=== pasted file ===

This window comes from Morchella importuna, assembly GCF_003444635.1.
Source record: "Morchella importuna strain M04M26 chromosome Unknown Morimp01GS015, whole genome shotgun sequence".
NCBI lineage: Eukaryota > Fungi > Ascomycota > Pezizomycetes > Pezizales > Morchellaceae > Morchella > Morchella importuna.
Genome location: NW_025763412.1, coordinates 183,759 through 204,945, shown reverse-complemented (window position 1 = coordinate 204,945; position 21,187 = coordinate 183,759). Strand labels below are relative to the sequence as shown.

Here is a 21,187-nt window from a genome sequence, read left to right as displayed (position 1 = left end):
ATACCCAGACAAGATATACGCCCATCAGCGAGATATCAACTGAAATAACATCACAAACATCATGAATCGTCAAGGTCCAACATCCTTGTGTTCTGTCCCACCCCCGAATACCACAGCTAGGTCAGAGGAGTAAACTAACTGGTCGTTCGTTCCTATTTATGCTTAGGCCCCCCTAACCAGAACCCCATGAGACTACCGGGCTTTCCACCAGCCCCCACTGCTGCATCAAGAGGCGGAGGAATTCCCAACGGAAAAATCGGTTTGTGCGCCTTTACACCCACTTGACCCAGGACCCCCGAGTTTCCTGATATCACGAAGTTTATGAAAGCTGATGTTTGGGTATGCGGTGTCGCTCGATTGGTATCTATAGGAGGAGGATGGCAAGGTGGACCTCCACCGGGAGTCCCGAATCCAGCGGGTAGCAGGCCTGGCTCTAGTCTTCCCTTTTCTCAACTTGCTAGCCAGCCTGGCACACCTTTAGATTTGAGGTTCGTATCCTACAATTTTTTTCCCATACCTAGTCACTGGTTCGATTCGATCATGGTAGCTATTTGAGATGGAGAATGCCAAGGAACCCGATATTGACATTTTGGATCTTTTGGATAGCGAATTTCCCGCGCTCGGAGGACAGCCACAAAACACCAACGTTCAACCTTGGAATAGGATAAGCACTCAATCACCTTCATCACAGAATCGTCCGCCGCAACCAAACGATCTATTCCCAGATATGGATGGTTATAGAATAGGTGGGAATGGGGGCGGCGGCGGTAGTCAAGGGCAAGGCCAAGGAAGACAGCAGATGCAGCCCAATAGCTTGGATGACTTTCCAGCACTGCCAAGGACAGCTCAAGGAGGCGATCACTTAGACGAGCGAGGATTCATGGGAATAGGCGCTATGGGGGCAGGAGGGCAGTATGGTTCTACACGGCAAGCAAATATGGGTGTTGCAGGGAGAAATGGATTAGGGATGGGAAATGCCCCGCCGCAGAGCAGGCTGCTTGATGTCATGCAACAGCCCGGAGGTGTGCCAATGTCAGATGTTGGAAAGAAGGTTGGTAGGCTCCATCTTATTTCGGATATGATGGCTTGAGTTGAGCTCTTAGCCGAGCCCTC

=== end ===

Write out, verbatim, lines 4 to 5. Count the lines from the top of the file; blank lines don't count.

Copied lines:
Genome location: NW_025763412.1, coordinates 183,759 through 204,945, shown reverse-complemented (window position 1 = coordinate 204,945; position 21,187 = coordinate 183,759). Strand labels below are relative to the sequence as shown.

Here is a 21,187-nt window from a genome sequence, read left to right as displayed (position 1 = left end):